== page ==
TENAS WAWA--The Chinook Jargon Voice Chinook Jargon Notes

"Tenas Wawa" was a semimonthly newsletter published in Jargon, with English translation, for the purpose of preserving and teaching the Chinook Jargon. This letter was sent by writer and editor Duane Pasco to his subscribers in 1995 when publication ceased after a four-year run. It is posted here as it provides an overview and comparison of the various Jargon dictionaries, as well as the story of "Tenas Wawa" itself.

June 16, 1995

Dear friends,

Several years ago a friend of mine, Lloyd Averill, stopped by for a short visit. He had just purchased a copy of George Shaw's 1909 publication, "Chinook Jargon and How to Use It." Interpreting the acquisition of this dictionary as a desire on his part to learn and speak this Jargon, I suggested that we start a "Chinook write a letter" club.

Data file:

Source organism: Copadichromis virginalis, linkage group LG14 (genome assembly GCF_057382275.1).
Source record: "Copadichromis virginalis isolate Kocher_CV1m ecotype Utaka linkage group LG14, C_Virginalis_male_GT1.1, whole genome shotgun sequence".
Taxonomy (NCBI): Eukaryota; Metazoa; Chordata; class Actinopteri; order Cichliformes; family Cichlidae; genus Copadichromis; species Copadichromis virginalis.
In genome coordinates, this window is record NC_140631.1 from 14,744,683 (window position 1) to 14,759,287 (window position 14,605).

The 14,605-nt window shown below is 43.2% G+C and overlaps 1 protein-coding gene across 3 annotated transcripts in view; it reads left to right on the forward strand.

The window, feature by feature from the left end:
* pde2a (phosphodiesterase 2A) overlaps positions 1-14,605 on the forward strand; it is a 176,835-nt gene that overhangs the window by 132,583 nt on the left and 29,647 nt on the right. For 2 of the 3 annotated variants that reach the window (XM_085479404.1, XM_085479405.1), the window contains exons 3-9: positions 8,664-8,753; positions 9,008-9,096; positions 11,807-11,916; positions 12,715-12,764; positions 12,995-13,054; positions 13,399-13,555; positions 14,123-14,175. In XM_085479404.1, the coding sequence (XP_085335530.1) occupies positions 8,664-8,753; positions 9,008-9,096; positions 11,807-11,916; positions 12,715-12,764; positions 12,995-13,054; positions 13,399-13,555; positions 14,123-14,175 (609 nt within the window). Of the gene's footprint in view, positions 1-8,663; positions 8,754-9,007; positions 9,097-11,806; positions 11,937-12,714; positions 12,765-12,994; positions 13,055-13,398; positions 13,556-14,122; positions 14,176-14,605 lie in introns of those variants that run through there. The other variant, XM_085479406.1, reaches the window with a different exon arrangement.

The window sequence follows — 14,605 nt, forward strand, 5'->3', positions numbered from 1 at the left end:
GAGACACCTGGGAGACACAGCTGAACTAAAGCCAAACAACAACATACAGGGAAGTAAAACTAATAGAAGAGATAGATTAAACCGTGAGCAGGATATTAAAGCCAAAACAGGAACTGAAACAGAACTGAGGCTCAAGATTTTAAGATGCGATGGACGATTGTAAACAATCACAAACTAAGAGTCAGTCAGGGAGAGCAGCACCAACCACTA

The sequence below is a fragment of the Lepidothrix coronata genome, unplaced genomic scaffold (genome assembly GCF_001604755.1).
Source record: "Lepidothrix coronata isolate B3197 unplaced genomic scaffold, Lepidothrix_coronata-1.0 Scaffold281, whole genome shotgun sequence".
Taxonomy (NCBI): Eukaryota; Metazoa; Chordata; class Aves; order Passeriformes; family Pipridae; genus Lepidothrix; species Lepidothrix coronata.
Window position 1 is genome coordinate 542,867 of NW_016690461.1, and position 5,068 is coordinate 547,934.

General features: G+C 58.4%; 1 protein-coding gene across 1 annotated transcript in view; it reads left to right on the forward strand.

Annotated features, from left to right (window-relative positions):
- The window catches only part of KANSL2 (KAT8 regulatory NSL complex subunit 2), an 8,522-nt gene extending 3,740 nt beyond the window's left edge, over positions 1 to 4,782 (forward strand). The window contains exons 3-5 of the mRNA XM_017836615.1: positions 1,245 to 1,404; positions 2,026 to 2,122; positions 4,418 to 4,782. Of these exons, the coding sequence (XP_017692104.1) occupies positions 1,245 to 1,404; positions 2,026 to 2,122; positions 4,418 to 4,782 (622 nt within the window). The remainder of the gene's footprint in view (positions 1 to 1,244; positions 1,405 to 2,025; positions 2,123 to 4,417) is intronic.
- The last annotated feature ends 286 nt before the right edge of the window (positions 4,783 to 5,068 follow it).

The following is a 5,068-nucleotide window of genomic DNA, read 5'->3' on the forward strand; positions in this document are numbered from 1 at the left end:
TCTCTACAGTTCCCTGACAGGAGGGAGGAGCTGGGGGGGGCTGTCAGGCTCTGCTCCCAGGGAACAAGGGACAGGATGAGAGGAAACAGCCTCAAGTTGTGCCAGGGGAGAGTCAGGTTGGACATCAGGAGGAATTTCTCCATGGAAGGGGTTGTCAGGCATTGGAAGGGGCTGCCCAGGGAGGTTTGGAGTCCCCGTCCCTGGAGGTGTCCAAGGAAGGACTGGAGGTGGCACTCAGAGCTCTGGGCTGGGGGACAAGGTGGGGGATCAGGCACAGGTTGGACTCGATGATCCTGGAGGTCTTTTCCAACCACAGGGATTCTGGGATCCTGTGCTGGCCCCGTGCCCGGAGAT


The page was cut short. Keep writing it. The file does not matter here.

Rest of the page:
A week later I sent out a few letters. Some time went by and no communication was forthcoming.

Pat and Meriden Huggins, Debi Knight and myself decided to put together a newspaper in Chinook Jargon, a one-time thing, and pass it out to a larger circulation of friends and get a lot of feed-back. There was no feed-back; in fact it was a dud. One reason for this was probably that there was no universal interest in it. It was a surprise to the four of us locked away in our own little "fantasy world" in Kitsap County, Washington. Another reason was that apparently no one understood Chinook Jargon. How could this be?

Born in Seattle in 1932 and raised in Alaska and Washington, I had heard Chinook Jargon sporadically during my life and had always been fascinated with it. I had some knowledge of it and could speak and understand to a limited degree.